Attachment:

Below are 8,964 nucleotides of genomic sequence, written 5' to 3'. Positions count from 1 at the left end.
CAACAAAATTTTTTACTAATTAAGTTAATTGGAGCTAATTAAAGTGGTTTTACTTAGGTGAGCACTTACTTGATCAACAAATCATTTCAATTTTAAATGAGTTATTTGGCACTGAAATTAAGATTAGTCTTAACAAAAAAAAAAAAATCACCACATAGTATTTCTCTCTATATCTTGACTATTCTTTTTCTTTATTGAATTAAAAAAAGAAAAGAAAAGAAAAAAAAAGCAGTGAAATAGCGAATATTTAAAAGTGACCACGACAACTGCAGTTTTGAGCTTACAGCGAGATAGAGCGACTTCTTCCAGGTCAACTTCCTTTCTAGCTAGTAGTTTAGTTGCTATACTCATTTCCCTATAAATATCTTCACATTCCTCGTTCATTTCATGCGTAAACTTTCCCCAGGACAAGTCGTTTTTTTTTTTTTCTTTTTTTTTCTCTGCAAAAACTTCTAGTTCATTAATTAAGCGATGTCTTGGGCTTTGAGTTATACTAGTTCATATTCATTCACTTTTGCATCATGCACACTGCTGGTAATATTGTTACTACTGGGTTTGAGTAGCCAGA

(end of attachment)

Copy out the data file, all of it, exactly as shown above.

Below are 8,964 nucleotides of genomic sequence, written 5' to 3'. Positions count from 1 at the left end.
CAACAAAATTTTTTACTAATTAAGTTAATTGGAGCTAATTAAAGTGGTTTTACTTAGGTGAGCACTTACTTGATCAACAAATCATTTCAATTTTAAATGAGTTATTTGGCACTGAAATTAAGATTAGTCTTAACAAAAAAAAAAAAATCACCACATAGTATTTCTCTCTATATCTTGACTATTCTTTTTCTTTATTGAATTAAAAAAAGAAAAGAAAAGAAAAAAAAAGCAGTGAAATAGCGAATATTTAAAAGTGACCACGACAACTGCAGTTTTGAGCTTACAGCGAGATAGAGCGACTTCTTCCAGGTCAACTTCCTTTCTAGCTAGTAGTTTAGTTGCTATACTCATTTCCCTATAAATATCTTCACATTCCTCGTTCATTTCATGCGTAAACTTTCCCCAGGACAAGTCGTTTTTTTTTTTTTCTTTTTTTTTCTCTGCAAAAACTTCTAGTTCATTAATTAAGCGATGTCTTGGGCTTTGAGTTATACTAGTTCATATTCATTCACTTTTGCATCATGCACACTGCTGGTAATATTGTTACTACTGGGTTTGAGTAGCCAGA